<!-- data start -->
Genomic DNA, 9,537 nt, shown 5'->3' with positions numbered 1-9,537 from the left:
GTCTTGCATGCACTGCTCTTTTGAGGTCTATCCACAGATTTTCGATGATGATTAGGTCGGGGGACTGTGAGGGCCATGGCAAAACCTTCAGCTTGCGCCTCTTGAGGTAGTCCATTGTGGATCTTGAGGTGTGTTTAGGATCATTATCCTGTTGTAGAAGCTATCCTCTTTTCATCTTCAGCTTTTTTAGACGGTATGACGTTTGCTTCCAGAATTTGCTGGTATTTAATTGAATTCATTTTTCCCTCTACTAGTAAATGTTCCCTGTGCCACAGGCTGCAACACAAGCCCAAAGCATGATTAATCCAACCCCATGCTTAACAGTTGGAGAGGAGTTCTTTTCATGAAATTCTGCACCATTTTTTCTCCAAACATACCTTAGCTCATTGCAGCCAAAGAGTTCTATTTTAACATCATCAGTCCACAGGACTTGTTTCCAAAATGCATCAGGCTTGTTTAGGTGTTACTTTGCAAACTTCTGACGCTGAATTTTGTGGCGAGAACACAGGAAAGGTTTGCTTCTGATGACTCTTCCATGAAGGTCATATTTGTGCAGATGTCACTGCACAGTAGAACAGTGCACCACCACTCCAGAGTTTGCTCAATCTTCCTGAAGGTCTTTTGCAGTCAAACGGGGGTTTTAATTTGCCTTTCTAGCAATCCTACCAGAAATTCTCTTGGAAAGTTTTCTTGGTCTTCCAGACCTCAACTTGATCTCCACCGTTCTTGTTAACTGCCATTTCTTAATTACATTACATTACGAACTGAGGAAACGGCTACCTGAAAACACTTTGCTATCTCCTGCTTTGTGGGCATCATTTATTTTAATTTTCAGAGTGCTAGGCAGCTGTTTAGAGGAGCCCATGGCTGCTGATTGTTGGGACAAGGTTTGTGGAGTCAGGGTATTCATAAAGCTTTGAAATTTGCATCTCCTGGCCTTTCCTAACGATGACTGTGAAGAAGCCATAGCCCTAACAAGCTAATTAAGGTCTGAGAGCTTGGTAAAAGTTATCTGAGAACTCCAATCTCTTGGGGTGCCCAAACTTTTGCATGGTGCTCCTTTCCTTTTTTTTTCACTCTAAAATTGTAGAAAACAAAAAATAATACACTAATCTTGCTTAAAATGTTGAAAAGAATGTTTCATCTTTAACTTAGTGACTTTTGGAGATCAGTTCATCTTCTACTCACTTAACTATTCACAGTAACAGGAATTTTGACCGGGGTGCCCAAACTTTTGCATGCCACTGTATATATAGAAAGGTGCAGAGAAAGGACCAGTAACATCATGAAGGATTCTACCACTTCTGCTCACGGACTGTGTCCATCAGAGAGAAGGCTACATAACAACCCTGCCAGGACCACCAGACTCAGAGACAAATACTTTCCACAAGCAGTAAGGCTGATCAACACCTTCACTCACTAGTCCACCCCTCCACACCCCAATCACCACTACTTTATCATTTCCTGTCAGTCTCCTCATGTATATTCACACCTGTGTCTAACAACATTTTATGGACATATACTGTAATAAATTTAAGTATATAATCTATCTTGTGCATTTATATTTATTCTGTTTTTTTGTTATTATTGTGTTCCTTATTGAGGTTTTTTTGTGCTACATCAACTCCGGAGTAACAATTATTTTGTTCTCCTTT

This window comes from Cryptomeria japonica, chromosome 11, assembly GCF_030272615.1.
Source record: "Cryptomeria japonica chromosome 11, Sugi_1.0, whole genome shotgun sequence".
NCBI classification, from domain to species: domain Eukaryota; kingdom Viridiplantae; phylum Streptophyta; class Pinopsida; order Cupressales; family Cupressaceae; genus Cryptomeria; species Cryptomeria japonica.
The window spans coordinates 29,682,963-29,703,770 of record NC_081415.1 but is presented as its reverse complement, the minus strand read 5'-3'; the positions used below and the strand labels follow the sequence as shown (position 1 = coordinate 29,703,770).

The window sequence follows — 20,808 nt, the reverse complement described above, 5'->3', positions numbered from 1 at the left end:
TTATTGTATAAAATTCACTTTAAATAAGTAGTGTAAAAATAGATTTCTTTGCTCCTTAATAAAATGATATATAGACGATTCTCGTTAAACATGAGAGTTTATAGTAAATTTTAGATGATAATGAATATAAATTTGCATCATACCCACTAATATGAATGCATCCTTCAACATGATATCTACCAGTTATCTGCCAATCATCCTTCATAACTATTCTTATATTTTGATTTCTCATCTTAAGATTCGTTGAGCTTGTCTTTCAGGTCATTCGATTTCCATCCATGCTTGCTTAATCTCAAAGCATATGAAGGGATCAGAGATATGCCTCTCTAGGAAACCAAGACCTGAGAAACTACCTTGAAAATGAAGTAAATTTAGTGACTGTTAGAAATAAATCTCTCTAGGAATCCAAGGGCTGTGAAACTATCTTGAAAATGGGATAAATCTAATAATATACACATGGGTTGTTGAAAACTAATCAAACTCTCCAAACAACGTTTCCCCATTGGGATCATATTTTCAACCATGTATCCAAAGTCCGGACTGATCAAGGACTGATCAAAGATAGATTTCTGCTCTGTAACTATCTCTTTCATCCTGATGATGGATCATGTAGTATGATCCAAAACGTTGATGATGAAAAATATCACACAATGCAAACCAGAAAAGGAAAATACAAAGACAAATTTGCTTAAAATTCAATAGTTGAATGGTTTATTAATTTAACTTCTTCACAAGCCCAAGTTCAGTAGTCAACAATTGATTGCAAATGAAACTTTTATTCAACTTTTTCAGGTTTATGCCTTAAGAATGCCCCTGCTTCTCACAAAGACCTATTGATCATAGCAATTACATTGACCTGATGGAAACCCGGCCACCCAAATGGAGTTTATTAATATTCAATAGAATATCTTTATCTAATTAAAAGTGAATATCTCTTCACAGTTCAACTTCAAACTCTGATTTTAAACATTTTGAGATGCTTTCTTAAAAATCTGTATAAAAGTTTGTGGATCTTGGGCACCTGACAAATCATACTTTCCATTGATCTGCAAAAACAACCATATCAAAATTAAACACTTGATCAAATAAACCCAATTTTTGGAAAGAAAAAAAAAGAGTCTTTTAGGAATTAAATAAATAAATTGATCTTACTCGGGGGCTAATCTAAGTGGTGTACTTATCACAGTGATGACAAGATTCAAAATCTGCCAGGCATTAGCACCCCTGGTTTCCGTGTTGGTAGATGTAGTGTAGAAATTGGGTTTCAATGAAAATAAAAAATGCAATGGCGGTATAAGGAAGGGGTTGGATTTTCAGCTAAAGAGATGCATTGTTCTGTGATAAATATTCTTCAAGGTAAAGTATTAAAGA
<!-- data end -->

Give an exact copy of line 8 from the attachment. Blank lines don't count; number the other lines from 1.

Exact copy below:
TTATTGTATAAAATTCACTTTAAATAAGTAGTGTAAAAATAGATTTCTTTGCTCCTTAATAAAATGATATATAGACGATTCTCGTTAAACATGAGAGTTTATAGTAAATTTTAGATGATAATGAATATAAATTTGCATCATACCCACTAATATGAATGCATCCTTCAACATGATATCTACCAGTTATCTGCCAATCATCCTTCATAACTATTCTTATATTTTGATTTCTCATCTTAAGATTCGTTGAGCTTGTCTTTCAGGTCATTCGATTTCCATCCATGCTTGCTTAATCTCAAAGCATATGAAGGGATCAGAGATATGCCTCTCTAGGAAACCAAGACCTGAGAAACTACCTTGAAAATGAAGTAAATTTAGTGACTGTTAGAAATAAATCTCTCTAGGAATCCAAGGGCTGTGAAACTATCTTGAAAATGGGATAAATCTAATAATATACACATGGGTTGTTGAAAACTAATCAAACTCTCCAAACAACGTTTCCCCATTGGGATCATATTTTCAACCATGTATCCAAAGTCCGGACTGATCAAGGACTGATCAAAGATAGATTTCTGCTCTGTAACTATCTCTTTCATCCTGATGATGGATCATGTAGTATGATCCAAAACGTTGATGATGAAAAATATCACACAATGCAAACCAGAAAAGGAAAATACAAAGACAAATTTGCTTAAAATTCAATAGTTGAATGGTTTATTAATTTAACTTCTTCACAAGCCCAAGTTCAGTAGTCAACAATTGATTGCAAATGAAACTTTTATTCAACTTTTTCAGGTTTATGCCTTAAGAATGCCCCTGCTTCTCACAAAGACCTATTGATCATAGCAATTACATTGACCTGATGGAAACCCGGCCACCCAAATGGAGTTTATTAATATTCAATAGAATATCTTTATCTAATTAAAAGTGAATATCTCTTCACAGTTCAACTTCAAACTCTGATTTTAAACATTTTGAGATGCTTTCTTAAAAATCTGTATAAAAGTTTGTGGATCTTGGGCACCTGACAAATCATACTTTCCATTGATCTGCAAAAACAACCATATCAAAATTAAACACTTGATCAAATAAACCCAATTTTTGGAAAGAAAAAAAAAGAGTCTTTTAGGAATTAAATAAATAAATTGATCTTACTCGGGGGCTAATCTAAGTGGTGTACTTATCACAGTGATGACAAGATTCAAAATCTGCCAGGCATTAGCACCCCTGGTTTCCGTGTTGGTAGATGTAGTGTAGAAATTGGGTTTCAATGAAAATAAAAAATGCAATGGCGGTATAAGGAAGGGGTTGGATTTTCAGCTAAAGAGATGCATTGTTCTGTGATAAATATTCTTCAAGGTAAAGTATTAAAGA